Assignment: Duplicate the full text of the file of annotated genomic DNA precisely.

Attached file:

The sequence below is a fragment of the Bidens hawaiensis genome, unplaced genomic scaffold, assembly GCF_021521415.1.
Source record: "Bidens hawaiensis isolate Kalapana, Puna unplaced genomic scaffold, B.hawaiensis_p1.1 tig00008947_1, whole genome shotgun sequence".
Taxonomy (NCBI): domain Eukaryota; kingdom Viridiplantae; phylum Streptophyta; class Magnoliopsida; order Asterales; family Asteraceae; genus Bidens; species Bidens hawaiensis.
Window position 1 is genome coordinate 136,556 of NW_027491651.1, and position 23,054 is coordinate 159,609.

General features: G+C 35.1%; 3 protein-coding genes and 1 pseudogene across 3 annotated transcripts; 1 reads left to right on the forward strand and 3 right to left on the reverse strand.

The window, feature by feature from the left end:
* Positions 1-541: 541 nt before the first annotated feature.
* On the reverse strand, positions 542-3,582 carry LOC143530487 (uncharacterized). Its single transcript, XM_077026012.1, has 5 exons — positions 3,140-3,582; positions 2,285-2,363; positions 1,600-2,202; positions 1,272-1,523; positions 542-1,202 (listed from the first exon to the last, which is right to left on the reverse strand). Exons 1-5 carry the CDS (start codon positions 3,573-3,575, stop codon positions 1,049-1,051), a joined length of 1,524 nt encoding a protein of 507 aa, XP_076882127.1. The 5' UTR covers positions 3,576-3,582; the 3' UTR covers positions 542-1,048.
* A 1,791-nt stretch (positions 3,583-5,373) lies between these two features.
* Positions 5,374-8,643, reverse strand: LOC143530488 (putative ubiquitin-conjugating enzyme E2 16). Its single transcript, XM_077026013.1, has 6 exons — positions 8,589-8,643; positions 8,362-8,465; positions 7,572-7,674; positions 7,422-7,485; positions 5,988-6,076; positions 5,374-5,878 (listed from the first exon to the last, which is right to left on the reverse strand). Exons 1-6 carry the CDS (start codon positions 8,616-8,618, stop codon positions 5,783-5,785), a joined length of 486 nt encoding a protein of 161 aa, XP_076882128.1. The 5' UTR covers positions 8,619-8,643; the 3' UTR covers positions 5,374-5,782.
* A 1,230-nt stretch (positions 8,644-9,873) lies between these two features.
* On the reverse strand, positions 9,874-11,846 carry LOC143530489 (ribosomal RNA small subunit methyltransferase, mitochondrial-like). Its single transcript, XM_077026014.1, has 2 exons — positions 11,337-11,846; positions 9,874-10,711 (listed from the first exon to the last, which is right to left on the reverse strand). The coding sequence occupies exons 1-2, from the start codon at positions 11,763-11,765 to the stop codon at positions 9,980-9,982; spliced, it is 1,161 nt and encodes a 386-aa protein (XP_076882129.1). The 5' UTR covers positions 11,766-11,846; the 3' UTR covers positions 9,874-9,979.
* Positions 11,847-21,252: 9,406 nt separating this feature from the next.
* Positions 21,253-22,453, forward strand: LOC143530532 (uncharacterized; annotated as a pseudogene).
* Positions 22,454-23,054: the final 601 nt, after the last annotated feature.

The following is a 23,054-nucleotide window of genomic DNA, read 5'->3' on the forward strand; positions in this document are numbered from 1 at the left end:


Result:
The sequence below is a fragment of the Bidens hawaiensis genome, unplaced genomic scaffold, assembly GCF_021521415.1.
Source record: "Bidens hawaiensis isolate Kalapana, Puna unplaced genomic scaffold, B.hawaiensis_p1.1 tig00008947_1, whole genome shotgun sequence".
Taxonomy (NCBI): domain Eukaryota; kingdom Viridiplantae; phylum Streptophyta; class Magnoliopsida; order Asterales; family Asteraceae; genus Bidens; species Bidens hawaiensis.
Window position 1 is genome coordinate 136,556 of NW_027491651.1, and position 23,054 is coordinate 159,609.

General features: G+C 35.1%; 3 protein-coding genes and 1 pseudogene across 3 annotated transcripts; 1 reads left to right on the forward strand and 3 right to left on the reverse strand.

The window, feature by feature from the left end:
* Positions 1-541: 541 nt before the first annotated feature.
* On the reverse strand, positions 542-3,582 carry LOC143530487 (uncharacterized). Its single transcript, XM_077026012.1, has 5 exons — positions 3,140-3,582; positions 2,285-2,363; positions 1,600-2,202; positions 1,272-1,523; positions 542-1,202 (listed from the first exon to the last, which is right to left on the reverse strand). Exons 1-5 carry the CDS (start codon positions 3,573-3,575, stop codon positions 1,049-1,051), a joined length of 1,524 nt encoding a protein of 507 aa, XP_076882127.1. The 5' UTR covers positions 3,576-3,582; the 3' UTR covers positions 542-1,048.
* A 1,791-nt stretch (positions 3,583-5,373) lies between these two features.
* Positions 5,374-8,643, reverse strand: LOC143530488 (putative ubiquitin-conjugating enzyme E2 16). Its single transcript, XM_077026013.1, has 6 exons — positions 8,589-8,643; positions 8,362-8,465; positions 7,572-7,674; positions 7,422-7,485; positions 5,988-6,076; positions 5,374-5,878 (listed from the first exon to the last, which is right to left on the reverse strand). Exons 1-6 carry the CDS (start codon positions 8,616-8,618, stop codon positions 5,783-5,785), a joined length of 486 nt encoding a protein of 161 aa, XP_076882128.1. The 5' UTR covers positions 8,619-8,643; the 3' UTR covers positions 5,374-5,782.
* A 1,230-nt stretch (positions 8,644-9,873) lies between these two features.
* On the reverse strand, positions 9,874-11,846 carry LOC143530489 (ribosomal RNA small subunit methyltransferase, mitochondrial-like). Its single transcript, XM_077026014.1, has 2 exons — positions 11,337-11,846; positions 9,874-10,711 (listed from the first exon to the last, which is right to left on the reverse strand). The coding sequence occupies exons 1-2, from the start codon at positions 11,763-11,765 to the stop codon at positions 9,980-9,982; spliced, it is 1,161 nt and encodes a 386-aa protein (XP_076882129.1). The 5' UTR covers positions 11,766-11,846; the 3' UTR covers positions 9,874-9,979.
* Positions 11,847-21,252: 9,406 nt separating this feature from the next.
* Positions 21,253-22,453, forward strand: LOC143530532 (uncharacterized; annotated as a pseudogene).
* Positions 22,454-23,054: the final 601 nt, after the last annotated feature.

The following is a 23,054-nucleotide window of genomic DNA, read 5'->3' on the forward strand; positions in this document are numbered from 1 at the left end: